larger agenda here. They suggest that union leader Machuca
wants to create chaos with an ultimate goal of getting the
GOV to intervene and roll back SIDOR's privatization.
Connivance with the GOV is suspected here. They note that
upon taking office Chavez froze planned partial
privatizations of other CVG firms. They also suggest that
the GOV dragged its feet on the distribution of the Labor
Participation Program shares to individual workers to keep
its own existing interest as high as possible to prepare for
such a move. There is also speculation that Machuca is
interested in using a labor battle at SIDOR to either promote
the candidacy of former CVG President Francisco Rangel, the
pro-Chavez Fifth Republic Movement candidate for governor of
Bolivar state (or in another version, to promote himself as
an alternative to Rangel).

Economic Consequences

6. (SBU) As the strike drags on concern is rising about its
impact. SIDOR has announced it will stop paying the
strikers, a move which the union denounces as unfair. The
lost income will have an immediate effect on the economy in
Bolivar. But beyond that, the businesses which rely on
SIDOR's steel are getting nervous. (SIDOR has kept up
intermittent deliveries from inventories thus far, but cannot
do so indefinitely. It has also faced union demonstrations
and roadblocks which have turned violent, adding to its
difficulties.) Leaders of business associations ranging from
the strongly anti-Chavez Venezuelan Industrial Confederation
(CONINDUSTRIA) to the more pro-Chavez Confederation of Small
and Medium (FEDEINDUSTRIA) have weighed in, noting that SIDOR
supplies raw material for a wide range of businesses, and
that some are on the verge of shutting down. An
advertisement placed by the steel industry's trade
association noted that SIDOR's steel is used in everything
from auto parts and food packaging to petroleum tubes.
SIDOR's steel is also used by CVG for production processes at
its aluminum smelting plants, and it too has called for a
rapid end to the conflict.

Finding a Way Out

7. (SBU) The GOV has been largely silent on the SIDOR
strike. SIDOR management has demanded that the strike be
declared illegal, which the GOV has thus far not done. Only
on May 3 did the Labor Ministry become engaged, hosting a
meeting between labor and management, which has not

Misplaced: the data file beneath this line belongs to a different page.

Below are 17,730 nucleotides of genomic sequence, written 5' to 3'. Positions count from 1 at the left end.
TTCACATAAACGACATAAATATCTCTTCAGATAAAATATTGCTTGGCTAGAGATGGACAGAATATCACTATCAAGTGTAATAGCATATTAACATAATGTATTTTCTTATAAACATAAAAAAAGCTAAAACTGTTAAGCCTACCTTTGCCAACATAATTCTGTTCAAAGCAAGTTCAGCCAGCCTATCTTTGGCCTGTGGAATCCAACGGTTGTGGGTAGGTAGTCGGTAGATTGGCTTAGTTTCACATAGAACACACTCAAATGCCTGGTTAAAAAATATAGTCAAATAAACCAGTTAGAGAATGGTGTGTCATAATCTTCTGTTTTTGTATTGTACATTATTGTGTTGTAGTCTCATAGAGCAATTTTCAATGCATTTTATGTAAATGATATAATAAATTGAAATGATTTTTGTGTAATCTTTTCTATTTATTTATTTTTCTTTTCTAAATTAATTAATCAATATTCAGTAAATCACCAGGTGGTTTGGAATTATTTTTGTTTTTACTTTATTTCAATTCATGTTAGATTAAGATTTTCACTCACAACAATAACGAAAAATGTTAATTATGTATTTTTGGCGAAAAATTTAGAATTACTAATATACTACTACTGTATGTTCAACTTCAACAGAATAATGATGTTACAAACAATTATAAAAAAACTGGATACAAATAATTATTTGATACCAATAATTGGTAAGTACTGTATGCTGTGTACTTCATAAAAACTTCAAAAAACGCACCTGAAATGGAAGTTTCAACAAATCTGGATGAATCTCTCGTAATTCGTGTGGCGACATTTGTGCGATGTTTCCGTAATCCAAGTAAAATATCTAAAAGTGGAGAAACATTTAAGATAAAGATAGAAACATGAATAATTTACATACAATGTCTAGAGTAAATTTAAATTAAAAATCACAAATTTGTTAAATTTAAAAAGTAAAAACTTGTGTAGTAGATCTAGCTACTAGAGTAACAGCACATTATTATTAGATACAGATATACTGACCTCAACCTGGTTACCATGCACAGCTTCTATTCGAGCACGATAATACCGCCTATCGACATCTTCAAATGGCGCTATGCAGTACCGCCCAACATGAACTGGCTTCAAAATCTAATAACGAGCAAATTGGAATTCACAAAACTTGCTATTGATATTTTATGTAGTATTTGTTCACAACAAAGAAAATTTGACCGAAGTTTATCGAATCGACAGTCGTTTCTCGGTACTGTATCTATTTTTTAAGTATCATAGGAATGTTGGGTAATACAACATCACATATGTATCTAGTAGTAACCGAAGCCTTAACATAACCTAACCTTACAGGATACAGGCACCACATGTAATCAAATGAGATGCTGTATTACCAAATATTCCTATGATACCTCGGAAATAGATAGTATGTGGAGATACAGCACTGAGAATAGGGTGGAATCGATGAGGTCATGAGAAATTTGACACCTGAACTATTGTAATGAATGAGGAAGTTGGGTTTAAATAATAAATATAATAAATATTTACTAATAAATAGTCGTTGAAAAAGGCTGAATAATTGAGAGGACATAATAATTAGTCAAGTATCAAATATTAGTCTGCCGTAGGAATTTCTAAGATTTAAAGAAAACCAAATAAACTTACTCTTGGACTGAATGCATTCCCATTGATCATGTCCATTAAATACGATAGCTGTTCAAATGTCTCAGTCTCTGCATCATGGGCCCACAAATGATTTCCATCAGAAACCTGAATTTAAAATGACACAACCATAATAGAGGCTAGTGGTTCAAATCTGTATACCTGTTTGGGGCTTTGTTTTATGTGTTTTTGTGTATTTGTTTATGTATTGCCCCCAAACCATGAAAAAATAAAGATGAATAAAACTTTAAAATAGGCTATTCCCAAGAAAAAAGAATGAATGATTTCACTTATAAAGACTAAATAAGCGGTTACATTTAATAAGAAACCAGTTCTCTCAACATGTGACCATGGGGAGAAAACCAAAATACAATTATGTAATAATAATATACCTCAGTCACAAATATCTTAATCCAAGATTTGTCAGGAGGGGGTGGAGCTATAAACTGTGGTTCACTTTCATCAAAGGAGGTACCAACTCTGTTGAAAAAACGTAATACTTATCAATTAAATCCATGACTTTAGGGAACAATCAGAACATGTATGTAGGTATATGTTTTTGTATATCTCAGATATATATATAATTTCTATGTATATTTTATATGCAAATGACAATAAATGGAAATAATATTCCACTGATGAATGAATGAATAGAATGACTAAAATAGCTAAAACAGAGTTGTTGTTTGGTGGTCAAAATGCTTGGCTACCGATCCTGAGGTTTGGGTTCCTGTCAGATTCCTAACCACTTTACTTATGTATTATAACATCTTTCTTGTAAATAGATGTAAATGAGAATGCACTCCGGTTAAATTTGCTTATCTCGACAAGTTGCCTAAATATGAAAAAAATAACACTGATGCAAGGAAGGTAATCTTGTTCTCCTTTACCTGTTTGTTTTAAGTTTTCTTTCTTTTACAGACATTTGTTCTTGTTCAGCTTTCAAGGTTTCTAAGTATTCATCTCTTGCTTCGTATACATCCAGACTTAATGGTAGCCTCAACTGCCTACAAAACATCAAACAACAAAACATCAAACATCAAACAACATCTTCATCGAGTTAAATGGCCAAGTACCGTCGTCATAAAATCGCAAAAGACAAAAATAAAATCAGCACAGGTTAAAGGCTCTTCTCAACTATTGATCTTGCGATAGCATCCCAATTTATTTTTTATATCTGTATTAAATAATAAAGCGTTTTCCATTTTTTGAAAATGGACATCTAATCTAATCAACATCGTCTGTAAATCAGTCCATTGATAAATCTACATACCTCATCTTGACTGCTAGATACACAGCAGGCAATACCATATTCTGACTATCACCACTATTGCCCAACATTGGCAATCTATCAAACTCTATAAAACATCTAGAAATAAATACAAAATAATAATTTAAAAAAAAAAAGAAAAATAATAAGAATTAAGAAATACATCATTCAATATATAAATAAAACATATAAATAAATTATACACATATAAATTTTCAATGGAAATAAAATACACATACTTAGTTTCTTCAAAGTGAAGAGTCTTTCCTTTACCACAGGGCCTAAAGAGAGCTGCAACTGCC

apparently moved the parties any closer. State-owned CVG has
published an advertisement saying that it is moving forward
on the distribution of the Labor Participation Program shares
to SIDOR workers (although it is not clear at all that this
is what the union is seeking). Thus far Chavez has made no
comments on the strike. News reports on May 10 and 11 stated
that several hundred workers had voluntarily returned to
their jobs, and implied that the return of the Labor
Participation Program shares, plus some additional bonus
money could be the basis for a settlement.


8. (SBU) We cannot say whether the GOV has actively been
involved with the union in setting up this crisis or whether
it has stumbled into it as a result of the union's acting on
its own. But it now faces difficult choices. Letting the
strike continue hurts an economy which the GOV has sought to
pump up as it deals with the challenge presented by the
political opposition's referendum drive. Supporting SIDOR
management and declaring the strike illegal would be
tantamount to disavowing the new pro-Chavez labor movement it
has spent so much effort in promoting. Intervening to undo
SIDOR's privatization, while attractive ideologically, would
set the GOV up with a direct confrontation with foreign

multinationals, including ones from two countries it is
trying hard to cultivate, Brazil and Argentina. If the
strike is indeed beginning to crumble (good jobs are hard to
come by and many workers may not want to follow the union
over a cliff), then the distribution of the Labor
Participaton Program shares, plus some more money (either
from SIDOR itself or from the GOV) may allow the union to
declare victory. That would probably be the best short-term
outcome from the GOV's point of view, unless it really does
want to use this as a chance to "deepen the revolution,"
albeit at a high political and economic cost.